Nonsense Makes Things Difficult
I was watching a conversation unfold on Facebook about religion, dating, and traditional values in marriages — brought on by some reality tv star entering into some sort of courtship relationship. Everyone seemed to be in agreement that a return to these “old ways” was obviously good, but one participant was concerned about the age difference between the young man and the young woman:
it’s problematic to have a 20-year-old girl with an 18-year-old boy. I’d advise against it. In our increasingly feminized society, men need some age advantage to lead when young, I think.
Pretty much none of this made any sense to me and, when I intruded on the conversation to ask what in the world this all meant, I received no reply.
But a friend of mine directed me to the “Core Beliefs" of the Council on Biblical Manhood and Womanhood, which contains these points (among many others):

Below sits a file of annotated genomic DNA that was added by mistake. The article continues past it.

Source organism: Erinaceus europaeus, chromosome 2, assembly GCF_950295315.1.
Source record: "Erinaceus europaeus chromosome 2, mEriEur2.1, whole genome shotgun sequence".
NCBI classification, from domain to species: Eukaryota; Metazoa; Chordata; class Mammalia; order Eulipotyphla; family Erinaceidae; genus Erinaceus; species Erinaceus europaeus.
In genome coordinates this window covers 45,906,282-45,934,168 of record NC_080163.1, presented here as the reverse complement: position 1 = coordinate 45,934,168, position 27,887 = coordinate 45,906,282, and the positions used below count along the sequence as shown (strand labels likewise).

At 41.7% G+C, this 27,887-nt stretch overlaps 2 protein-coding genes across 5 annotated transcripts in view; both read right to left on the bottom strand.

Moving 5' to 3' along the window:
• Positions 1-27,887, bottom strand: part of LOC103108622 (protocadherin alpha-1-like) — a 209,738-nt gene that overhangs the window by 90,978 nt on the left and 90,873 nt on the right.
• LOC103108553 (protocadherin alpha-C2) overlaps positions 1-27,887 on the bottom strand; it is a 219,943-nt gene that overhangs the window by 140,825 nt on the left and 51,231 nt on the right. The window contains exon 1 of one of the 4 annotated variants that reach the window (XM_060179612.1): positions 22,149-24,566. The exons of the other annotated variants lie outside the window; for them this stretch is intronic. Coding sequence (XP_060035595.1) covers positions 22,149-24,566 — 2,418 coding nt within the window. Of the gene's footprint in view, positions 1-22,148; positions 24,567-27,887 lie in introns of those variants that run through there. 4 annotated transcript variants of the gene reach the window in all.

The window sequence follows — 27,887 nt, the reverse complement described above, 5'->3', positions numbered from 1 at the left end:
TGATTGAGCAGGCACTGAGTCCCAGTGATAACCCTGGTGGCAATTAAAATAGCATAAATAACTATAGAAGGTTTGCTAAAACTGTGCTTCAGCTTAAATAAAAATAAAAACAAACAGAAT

We have been moved in our purpose by the following contemporary developments which we observe with deep concern:
- The widespread uncertainty and confusion in our culture regarding the complementary differences between masculinity and femininity;
- the tragic effects of this confusion in unraveling the fabric of marriage woven by God out of the beautiful and diverse strands of manhood and womanhood;
- the increasing promotion given to feminist egalitarianism with accompanying distortions or neglect of the glad harmony portrayed in Scripture between the loving, humble leadership of redeemed husbands and the intelligent, willing support of that leadership by redeemed wives;
- the widespread ambivalence regarding the values of motherhood, vocational homemaking, and the many ministries historically performed by women;
- the growing claims of legitimacy for sexual relationships which have Biblically and historically been considered illicit or perverse, and the increase in pornographic portrayal of human sexuality….
So that’s what’s going on here.